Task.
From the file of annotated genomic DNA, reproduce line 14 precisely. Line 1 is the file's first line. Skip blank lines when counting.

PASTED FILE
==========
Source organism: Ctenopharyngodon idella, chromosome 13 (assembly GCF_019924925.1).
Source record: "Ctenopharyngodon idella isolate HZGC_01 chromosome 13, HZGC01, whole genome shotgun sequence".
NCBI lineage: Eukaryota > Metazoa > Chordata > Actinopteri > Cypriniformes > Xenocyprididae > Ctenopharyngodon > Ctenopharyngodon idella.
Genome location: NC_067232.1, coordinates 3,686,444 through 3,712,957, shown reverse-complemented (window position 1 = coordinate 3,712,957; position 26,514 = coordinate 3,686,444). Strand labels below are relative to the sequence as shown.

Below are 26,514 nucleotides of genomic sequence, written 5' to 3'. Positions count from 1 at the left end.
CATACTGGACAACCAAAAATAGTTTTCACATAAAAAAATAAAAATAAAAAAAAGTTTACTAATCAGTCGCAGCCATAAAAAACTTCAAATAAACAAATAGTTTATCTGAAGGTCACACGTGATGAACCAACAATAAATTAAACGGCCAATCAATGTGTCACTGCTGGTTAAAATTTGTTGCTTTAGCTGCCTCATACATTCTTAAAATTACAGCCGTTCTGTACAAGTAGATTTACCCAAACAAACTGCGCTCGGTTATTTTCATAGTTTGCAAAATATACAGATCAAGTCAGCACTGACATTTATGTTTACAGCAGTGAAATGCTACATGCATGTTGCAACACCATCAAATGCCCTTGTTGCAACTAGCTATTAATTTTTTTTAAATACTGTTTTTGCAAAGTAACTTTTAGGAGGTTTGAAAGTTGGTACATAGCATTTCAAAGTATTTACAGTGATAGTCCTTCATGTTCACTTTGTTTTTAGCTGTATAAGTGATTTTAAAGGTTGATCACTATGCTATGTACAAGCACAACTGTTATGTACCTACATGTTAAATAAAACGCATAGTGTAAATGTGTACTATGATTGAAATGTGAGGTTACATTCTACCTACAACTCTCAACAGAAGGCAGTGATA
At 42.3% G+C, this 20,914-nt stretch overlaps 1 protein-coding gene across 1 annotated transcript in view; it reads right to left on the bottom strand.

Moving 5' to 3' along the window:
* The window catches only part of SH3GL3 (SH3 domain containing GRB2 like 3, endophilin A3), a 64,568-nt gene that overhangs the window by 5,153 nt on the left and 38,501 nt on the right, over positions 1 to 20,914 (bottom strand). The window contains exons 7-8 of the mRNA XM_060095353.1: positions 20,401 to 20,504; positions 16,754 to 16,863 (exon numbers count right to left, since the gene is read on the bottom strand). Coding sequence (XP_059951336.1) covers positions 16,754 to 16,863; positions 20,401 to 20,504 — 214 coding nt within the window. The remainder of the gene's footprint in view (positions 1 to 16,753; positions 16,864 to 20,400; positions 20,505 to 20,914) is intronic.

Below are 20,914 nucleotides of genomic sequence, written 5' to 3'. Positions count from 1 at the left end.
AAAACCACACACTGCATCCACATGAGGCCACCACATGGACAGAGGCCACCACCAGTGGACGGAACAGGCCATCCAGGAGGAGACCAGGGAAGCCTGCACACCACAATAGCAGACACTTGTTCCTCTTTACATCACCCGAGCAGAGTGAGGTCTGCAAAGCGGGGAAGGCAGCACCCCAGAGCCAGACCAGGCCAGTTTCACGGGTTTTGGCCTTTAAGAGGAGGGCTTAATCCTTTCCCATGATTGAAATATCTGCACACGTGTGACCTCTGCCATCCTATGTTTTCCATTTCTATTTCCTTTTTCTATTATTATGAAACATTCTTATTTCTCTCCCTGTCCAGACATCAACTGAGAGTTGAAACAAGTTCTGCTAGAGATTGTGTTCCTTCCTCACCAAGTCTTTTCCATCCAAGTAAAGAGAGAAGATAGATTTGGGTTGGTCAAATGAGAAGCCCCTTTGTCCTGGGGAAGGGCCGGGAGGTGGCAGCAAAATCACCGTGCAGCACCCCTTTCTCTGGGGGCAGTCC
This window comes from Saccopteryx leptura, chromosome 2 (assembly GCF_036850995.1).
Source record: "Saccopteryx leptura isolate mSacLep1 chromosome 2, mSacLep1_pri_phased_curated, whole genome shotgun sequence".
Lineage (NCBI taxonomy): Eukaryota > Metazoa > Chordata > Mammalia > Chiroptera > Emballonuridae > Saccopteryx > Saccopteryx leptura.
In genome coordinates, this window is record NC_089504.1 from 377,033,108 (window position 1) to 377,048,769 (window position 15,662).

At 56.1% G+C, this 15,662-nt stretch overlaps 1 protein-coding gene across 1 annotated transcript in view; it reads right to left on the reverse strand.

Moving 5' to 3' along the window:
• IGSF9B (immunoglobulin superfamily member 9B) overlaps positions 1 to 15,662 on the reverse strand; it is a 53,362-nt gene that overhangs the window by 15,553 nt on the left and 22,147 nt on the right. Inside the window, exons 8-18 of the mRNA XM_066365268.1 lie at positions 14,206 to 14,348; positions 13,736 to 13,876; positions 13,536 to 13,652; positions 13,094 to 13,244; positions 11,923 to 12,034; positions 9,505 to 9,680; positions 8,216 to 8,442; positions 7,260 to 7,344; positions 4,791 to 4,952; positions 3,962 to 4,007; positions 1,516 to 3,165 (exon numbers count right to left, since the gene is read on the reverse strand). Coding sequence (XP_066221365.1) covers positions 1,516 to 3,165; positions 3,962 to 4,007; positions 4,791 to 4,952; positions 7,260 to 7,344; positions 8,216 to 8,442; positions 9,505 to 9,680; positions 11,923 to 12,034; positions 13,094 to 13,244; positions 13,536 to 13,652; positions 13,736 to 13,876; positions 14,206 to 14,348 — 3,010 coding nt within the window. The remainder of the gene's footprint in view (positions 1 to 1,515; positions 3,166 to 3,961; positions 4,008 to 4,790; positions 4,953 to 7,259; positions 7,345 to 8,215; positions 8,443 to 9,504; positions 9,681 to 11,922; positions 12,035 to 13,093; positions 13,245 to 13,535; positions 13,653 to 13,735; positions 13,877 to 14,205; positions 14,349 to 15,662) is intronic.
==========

Lineage (NCBI taxonomy): Eukaryota > Metazoa > Chordata > Mammalia > Chiroptera > Emballonuridae > Saccopteryx > Saccopteryx leptura.